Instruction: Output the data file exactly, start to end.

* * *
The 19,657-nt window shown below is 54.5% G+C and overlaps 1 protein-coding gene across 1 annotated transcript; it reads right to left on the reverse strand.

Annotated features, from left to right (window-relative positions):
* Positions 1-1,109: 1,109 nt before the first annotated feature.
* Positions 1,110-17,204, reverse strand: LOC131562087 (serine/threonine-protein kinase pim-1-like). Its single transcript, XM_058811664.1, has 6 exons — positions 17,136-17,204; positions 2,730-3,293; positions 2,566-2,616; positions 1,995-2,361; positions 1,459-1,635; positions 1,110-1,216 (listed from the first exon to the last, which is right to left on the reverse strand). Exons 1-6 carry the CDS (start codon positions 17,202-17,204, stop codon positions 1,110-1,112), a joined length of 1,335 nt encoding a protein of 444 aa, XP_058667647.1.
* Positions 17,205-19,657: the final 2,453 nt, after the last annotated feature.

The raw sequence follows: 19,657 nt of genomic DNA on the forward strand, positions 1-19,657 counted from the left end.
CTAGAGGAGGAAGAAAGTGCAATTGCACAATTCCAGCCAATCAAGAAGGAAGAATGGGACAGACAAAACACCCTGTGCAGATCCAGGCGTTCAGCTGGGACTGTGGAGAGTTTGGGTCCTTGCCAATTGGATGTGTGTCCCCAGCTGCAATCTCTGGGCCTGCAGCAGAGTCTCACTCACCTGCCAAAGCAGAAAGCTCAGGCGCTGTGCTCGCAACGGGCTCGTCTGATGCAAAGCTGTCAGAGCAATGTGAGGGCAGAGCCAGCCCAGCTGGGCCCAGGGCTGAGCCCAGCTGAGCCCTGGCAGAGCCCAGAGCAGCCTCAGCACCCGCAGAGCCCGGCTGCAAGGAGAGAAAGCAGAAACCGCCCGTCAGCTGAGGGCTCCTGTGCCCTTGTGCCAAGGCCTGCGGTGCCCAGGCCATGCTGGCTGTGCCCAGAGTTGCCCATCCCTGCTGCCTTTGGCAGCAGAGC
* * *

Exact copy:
The 19,657-nt window shown below is 54.5% G+C and overlaps 1 protein-coding gene across 1 annotated transcript; it reads right to left on the reverse strand.

Annotated features, from left to right (window-relative positions):
* Positions 1-1,109: 1,109 nt before the first annotated feature.
* Positions 1,110-17,204, reverse strand: LOC131562087 (serine/threonine-protein kinase pim-1-like). Its single transcript, XM_058811664.1, has 6 exons — positions 17,136-17,204; positions 2,730-3,293; positions 2,566-2,616; positions 1,995-2,361; positions 1,459-1,635; positions 1,110-1,216 (listed from the first exon to the last, which is right to left on the reverse strand). Exons 1-6 carry the CDS (start codon positions 17,202-17,204, stop codon positions 1,110-1,112), a joined length of 1,335 nt encoding a protein of 444 aa, XP_058667647.1.
* Positions 17,205-19,657: the final 2,453 nt, after the last annotated feature.

The raw sequence follows: 19,657 nt of genomic DNA on the forward strand, positions 1-19,657 counted from the left end.
CTAGAGGAGGAAGAAAGTGCAATTGCACAATTCCAGCCAATCAAGAAGGAAGAATGGGACAGACAAAACACCCTGTGCAGATCCAGGCGTTCAGCTGGGACTGTGGAGAGTTTGGGTCCTTGCCAATTGGATGTGTGTCCCCAGCTGCAATCTCTGGGCCTGCAGCAGAGTCTCACTCACCTGCCAAAGCAGAAAGCTCAGGCGCTGTGCTCGCAACGGGCTCGTCTGATGCAAAGCTGTCAGAGCAATGTGAGGGCAGAGCCAGCCCAGCTGGGCCCAGGGCTGAGCCCAGCTGAGCCCTGGCAGAGCCCAGAGCAGCCTCAGCACCCGCAGAGCCCGGCTGCAAGGAGAGAAAGCAGAAACCGCCCGTCAGCTGAGGGCTCCTGTGCCCTTGTGCCAAGGCCTGCGGTGCCCAGGCCATGCTGGCTGTGCCCAGAGTTGCCCATCCCTGCTGCCTTTGGCAGCAGAGC